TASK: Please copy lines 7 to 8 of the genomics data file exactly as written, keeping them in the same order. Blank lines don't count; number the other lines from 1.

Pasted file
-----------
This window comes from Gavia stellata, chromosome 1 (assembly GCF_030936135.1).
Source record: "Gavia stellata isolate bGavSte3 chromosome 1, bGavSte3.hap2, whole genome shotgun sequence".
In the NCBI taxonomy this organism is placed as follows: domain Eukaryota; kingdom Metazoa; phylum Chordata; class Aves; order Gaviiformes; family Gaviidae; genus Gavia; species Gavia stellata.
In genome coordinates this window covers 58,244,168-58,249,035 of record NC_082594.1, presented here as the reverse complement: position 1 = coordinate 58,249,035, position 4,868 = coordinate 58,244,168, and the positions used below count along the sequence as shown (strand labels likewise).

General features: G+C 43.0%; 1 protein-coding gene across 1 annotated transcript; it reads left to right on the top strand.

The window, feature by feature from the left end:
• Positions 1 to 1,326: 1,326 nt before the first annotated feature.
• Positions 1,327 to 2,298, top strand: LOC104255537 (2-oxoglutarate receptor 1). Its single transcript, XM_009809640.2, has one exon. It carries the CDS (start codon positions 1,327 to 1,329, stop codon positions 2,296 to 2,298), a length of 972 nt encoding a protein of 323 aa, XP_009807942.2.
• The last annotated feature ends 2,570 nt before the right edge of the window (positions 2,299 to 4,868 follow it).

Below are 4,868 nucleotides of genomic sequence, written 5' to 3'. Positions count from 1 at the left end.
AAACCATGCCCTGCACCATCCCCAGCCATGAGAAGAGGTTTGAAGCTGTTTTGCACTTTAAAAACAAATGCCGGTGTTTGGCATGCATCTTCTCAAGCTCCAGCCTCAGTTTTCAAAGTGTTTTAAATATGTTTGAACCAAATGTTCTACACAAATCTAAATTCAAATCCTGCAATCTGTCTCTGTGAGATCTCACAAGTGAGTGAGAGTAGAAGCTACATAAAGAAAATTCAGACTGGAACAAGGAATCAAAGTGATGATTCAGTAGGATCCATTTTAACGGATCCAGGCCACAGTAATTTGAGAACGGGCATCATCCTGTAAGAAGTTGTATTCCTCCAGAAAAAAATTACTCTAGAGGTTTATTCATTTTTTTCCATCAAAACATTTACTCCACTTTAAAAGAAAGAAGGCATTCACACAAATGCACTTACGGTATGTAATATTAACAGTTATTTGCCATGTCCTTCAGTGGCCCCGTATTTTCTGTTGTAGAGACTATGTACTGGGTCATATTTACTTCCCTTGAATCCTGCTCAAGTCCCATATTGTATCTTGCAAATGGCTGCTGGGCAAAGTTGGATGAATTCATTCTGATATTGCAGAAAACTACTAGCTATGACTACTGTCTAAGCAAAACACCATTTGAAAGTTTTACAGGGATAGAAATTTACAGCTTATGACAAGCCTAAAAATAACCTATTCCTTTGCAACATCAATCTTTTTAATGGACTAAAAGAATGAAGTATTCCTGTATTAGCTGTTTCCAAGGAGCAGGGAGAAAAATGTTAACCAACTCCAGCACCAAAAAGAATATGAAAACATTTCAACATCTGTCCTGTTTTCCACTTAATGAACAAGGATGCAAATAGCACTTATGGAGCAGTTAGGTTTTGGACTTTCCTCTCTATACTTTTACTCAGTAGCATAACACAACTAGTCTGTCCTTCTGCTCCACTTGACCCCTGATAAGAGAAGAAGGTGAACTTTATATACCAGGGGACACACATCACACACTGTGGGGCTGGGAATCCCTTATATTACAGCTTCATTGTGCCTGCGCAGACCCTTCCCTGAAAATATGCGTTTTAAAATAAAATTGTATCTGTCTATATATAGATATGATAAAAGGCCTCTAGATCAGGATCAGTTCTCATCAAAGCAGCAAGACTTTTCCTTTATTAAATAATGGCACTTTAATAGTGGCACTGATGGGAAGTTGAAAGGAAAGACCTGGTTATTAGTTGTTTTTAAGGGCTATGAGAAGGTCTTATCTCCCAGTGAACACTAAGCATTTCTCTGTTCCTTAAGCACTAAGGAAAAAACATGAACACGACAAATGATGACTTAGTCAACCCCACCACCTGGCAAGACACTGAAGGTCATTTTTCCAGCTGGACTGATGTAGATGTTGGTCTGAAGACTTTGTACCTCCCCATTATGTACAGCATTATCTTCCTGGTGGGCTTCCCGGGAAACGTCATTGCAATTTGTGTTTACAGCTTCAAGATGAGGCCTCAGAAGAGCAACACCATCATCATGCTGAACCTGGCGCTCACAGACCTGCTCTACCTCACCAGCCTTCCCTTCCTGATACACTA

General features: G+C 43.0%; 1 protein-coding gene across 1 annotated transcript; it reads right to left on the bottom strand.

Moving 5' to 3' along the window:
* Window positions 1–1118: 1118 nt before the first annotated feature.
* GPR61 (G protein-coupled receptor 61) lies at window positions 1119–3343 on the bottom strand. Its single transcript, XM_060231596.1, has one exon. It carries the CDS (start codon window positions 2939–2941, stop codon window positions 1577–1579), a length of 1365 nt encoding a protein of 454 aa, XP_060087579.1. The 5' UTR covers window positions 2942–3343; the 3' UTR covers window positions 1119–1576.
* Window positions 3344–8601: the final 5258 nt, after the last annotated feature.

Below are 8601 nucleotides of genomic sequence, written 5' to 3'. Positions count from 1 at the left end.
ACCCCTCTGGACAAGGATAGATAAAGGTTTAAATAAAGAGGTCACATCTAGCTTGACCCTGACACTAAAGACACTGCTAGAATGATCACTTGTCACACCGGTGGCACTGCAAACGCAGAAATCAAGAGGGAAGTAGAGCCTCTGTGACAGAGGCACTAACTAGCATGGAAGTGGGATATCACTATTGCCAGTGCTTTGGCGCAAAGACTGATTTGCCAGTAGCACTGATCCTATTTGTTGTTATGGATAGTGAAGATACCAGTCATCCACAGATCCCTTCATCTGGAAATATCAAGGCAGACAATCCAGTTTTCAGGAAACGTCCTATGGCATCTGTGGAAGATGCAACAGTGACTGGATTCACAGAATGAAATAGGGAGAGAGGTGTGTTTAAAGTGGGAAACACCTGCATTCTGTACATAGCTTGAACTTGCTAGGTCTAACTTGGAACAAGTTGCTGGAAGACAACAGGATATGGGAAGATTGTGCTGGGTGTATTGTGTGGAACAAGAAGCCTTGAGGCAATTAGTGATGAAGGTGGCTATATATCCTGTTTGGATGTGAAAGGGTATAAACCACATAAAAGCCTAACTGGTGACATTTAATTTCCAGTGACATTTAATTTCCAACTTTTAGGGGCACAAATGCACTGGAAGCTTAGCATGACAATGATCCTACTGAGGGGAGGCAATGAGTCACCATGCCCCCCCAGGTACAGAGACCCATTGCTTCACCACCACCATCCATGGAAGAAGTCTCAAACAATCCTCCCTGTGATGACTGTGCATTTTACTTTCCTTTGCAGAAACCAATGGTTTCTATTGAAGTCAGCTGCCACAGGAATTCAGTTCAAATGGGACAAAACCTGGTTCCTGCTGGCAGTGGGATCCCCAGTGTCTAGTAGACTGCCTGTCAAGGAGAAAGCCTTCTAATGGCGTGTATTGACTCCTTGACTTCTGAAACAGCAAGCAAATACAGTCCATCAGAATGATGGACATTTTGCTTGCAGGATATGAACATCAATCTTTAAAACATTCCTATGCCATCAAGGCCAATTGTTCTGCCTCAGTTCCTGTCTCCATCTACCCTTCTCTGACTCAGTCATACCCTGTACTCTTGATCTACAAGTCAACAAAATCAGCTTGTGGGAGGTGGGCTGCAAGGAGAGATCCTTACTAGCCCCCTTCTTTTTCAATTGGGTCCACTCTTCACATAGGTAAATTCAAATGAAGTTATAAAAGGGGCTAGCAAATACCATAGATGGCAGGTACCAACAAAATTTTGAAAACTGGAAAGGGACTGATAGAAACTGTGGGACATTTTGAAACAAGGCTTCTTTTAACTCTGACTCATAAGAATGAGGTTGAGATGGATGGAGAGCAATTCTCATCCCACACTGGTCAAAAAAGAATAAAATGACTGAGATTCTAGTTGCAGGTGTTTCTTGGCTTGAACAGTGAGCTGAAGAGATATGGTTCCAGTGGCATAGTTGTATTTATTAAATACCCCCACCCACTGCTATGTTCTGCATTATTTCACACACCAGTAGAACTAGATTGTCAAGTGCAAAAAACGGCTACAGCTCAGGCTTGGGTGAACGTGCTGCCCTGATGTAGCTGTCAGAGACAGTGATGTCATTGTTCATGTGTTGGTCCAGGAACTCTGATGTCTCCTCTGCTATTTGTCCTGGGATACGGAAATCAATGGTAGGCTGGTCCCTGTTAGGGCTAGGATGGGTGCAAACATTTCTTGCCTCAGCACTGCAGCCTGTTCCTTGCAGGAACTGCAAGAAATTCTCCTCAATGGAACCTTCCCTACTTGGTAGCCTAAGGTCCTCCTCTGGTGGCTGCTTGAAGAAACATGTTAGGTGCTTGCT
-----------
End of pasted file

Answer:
• Positions 1 to 1,326: 1,326 nt before the first annotated feature.
• Positions 1,327 to 2,298, top strand: LOC104255537 (2-oxoglutarate receptor 1). Its single transcript, XM_009809640.2, has one exon. It carries the CDS (start codon positions 1,327 to 1,329, stop codon positions 2,296 to 2,298), a length of 972 nt encoding a protein of 323 aa, XP_009807942.2.